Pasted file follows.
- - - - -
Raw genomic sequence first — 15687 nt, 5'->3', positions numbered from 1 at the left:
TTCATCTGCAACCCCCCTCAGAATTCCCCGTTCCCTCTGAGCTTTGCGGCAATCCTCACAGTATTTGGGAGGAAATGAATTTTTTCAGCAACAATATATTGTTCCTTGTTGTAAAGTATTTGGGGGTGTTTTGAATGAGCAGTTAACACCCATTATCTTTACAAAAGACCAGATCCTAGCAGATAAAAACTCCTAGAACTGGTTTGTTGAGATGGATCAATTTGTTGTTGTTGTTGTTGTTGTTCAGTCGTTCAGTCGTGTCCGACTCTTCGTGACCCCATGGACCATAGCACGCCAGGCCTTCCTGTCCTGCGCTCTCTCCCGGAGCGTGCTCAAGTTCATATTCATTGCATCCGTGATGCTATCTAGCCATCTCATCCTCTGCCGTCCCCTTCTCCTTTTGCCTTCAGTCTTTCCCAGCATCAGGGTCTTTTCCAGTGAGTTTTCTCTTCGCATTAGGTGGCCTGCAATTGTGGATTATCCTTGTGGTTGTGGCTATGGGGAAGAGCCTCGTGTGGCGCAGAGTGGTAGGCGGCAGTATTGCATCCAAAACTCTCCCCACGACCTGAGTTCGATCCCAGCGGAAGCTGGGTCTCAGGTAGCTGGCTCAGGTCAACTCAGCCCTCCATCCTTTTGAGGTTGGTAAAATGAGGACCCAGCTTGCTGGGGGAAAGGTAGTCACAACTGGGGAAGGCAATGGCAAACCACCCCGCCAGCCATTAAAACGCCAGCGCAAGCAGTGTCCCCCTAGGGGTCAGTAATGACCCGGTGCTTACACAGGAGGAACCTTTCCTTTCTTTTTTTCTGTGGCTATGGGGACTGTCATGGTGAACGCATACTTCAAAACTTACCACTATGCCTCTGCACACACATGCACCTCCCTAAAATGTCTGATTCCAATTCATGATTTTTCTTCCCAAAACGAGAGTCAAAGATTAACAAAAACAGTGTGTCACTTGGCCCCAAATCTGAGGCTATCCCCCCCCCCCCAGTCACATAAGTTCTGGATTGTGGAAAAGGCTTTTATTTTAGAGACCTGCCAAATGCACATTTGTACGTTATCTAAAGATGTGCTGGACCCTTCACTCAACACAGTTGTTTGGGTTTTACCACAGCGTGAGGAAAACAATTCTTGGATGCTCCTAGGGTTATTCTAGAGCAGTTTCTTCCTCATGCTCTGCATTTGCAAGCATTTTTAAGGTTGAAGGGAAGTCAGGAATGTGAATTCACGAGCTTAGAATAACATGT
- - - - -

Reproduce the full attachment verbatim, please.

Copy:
Raw genomic sequence first — 15687 nt, 5'->3', positions numbered from 1 at the left:
TTCATCTGCAACCCCCCTCAGAATTCCCCGTTCCCTCTGAGCTTTGCGGCAATCCTCACAGTATTTGGGAGGAAATGAATTTTTTCAGCAACAATATATTGTTCCTTGTTGTAAAGTATTTGGGGGTGTTTTGAATGAGCAGTTAACACCCATTATCTTTACAAAAGACCAGATCCTAGCAGATAAAAACTCCTAGAACTGGTTTGTTGAGATGGATCAATTTGTTGTTGTTGTTGTTGTTGTTCAGTCGTTCAGTCGTGTCCGACTCTTCGTGACCCCATGGACCATAGCACGCCAGGCCTTCCTGTCCTGCGCTCTCTCCCGGAGCGTGCTCAAGTTCATATTCATTGCATCCGTGATGCTATCTAGCCATCTCATCCTCTGCCGTCCCCTTCTCCTTTTGCCTTCAGTCTTTCCCAGCATCAGGGTCTTTTCCAGTGAGTTTTCTCTTCGCATTAGGTGGCCTGCAATTGTGGATTATCCTTGTGGTTGTGGCTATGGGGAAGAGCCTCGTGTGGCGCAGAGTGGTAGGCGGCAGTATTGCATCCAAAACTCTCCCCACGACCTGAGTTCGATCCCAGCGGAAGCTGGGTCTCAGGTAGCTGGCTCAGGTCAACTCAGCCCTCCATCCTTTTGAGGTTGGTAAAATGAGGACCCAGCTTGCTGGGGGAAAGGTAGTCACAACTGGGGAAGGCAATGGCAAACCACCCCGCCAGCCATTAAAACGCCAGCGCAAGCAGTGTCCCCCTAGGGGTCAGTAATGACCCGGTGCTTACACAGGAGGAACCTTTCCTTTCTTTTTTTCTGTGGCTATGGGGACTGTCATGGTGAACGCATACTTCAAAACTTACCACTATGCCTCTGCACACACATGCACCTCCCTAAAATGTCTGATTCCAATTCATGATTTTTCTTCCCAAAACGAGAGTCAAAGATTAACAAAAACAGTGTGTCACTTGGCCCCAAATCTGAGGCTATCCCCCCCCCCCCAGTCACATAAGTTCTGGATTGTGGAAAAGGCTTTTATTTTAGAGACCTGCCAAATGCACATTTGTACGTTATCTAAAGATGTGCTGGACCCTTCACTCAACACAGTTGTTTGGGTTTTACCACAGCGTGAGGAAAACAATTCTTGGATGCTCCTAGGGTTATTCTAGAGCAGTTTCTTCCTCATGCTCTGCATTTGCAAGCATTTTTAAGGTTGAAGGGAAGTCAGGAATGTGAATTCACGAGCTTAGAATAACATGT